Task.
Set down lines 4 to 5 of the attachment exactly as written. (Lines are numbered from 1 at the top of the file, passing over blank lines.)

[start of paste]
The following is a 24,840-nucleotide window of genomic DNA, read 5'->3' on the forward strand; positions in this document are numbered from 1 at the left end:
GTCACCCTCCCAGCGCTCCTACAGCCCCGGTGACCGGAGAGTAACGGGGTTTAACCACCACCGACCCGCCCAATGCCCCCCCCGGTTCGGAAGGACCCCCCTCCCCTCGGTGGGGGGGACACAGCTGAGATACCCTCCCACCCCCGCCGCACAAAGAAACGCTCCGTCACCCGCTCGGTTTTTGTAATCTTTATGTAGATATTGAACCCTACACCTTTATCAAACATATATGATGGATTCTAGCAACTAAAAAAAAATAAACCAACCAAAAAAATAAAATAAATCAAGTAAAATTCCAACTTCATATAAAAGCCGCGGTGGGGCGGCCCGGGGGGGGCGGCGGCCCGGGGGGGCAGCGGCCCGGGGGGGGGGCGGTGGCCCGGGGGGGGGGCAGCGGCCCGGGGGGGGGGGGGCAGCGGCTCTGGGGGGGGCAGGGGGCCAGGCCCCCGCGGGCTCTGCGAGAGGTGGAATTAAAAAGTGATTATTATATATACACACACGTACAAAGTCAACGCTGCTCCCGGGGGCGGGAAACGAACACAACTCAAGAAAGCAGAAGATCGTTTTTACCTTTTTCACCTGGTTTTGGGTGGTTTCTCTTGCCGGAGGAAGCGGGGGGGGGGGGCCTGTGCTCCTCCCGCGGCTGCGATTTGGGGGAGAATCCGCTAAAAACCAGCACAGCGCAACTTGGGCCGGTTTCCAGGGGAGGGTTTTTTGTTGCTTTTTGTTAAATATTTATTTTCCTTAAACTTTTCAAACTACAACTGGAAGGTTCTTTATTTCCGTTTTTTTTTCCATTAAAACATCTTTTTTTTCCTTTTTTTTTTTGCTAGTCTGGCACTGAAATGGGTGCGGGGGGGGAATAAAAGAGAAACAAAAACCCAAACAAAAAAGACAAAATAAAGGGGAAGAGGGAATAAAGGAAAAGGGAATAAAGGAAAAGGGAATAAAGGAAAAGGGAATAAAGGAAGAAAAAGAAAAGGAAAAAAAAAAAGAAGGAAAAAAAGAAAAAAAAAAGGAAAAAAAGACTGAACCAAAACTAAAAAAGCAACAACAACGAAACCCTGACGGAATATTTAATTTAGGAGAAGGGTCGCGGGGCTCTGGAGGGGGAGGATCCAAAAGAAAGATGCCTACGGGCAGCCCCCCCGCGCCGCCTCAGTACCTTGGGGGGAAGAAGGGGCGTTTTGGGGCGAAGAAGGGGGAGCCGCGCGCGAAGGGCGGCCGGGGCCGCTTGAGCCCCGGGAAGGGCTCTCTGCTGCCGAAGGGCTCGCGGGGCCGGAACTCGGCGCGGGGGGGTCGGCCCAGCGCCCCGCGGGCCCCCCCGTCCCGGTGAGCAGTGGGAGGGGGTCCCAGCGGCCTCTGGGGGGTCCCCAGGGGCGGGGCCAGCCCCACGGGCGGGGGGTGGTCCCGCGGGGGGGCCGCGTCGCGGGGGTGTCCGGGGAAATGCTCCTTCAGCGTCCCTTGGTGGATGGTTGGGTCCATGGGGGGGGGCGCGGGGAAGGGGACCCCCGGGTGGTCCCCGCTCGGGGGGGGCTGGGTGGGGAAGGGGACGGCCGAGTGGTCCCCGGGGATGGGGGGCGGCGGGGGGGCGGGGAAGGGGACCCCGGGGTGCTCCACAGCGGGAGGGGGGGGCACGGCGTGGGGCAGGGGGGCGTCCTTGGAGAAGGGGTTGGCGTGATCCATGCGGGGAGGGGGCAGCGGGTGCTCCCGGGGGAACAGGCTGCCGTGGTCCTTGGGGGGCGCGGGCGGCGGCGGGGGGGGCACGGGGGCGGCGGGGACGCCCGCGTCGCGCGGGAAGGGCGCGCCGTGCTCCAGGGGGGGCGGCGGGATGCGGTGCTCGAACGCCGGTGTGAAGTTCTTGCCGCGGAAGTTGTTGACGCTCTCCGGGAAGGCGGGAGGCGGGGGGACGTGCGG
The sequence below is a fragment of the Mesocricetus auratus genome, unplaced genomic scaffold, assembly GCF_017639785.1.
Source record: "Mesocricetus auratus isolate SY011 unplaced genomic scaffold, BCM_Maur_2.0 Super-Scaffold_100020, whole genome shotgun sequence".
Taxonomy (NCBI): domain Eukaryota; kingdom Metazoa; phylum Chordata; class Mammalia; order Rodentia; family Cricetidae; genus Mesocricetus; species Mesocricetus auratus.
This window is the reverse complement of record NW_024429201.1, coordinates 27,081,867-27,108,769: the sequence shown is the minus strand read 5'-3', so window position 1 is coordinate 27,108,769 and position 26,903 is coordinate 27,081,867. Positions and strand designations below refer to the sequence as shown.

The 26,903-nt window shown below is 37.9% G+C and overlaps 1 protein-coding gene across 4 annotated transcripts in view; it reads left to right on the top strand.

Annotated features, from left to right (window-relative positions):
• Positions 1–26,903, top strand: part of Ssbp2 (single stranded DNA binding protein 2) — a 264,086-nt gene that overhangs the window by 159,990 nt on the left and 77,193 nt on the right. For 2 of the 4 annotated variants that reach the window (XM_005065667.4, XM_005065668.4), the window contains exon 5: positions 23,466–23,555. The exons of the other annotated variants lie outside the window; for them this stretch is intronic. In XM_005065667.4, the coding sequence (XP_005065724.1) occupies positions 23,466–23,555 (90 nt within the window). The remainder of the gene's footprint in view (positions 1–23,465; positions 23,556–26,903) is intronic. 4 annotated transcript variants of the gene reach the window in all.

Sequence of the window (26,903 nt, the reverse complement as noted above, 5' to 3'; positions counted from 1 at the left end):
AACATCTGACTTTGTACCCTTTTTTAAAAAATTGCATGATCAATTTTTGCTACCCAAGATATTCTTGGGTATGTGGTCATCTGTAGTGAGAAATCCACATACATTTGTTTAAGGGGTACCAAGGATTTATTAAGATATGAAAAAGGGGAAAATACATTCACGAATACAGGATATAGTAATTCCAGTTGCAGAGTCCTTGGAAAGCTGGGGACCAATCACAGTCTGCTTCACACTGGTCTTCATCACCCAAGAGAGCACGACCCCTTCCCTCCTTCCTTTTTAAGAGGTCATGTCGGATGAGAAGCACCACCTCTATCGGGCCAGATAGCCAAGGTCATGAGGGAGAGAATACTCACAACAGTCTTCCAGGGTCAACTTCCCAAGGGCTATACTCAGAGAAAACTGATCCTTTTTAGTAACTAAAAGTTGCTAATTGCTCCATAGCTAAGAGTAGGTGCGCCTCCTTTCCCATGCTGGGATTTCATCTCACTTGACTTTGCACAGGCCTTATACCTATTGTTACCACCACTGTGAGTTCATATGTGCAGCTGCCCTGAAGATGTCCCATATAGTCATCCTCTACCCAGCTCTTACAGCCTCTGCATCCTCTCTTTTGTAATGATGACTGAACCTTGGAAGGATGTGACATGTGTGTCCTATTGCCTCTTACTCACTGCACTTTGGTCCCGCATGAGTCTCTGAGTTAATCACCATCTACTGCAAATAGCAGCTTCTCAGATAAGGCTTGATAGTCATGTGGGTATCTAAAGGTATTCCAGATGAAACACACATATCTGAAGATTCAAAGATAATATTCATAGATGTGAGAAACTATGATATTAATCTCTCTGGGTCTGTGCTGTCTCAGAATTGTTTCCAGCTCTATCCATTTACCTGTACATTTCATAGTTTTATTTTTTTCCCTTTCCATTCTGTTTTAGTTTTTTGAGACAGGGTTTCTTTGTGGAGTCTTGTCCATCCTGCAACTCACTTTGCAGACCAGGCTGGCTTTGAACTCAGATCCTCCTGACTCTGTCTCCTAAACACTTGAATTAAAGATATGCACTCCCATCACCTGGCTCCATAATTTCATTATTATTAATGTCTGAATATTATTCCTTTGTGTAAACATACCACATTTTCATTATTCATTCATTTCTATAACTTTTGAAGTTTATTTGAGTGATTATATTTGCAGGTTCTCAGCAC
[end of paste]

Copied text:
Source record: "Mesocricetus auratus isolate SY011 unplaced genomic scaffold, BCM_Maur_2.0 Super-Scaffold_100020, whole genome shotgun sequence".
Taxonomy (NCBI): domain Eukaryota; kingdom Metazoa; phylum Chordata; class Mammalia; order Rodentia; family Cricetidae; genus Mesocricetus; species Mesocricetus auratus.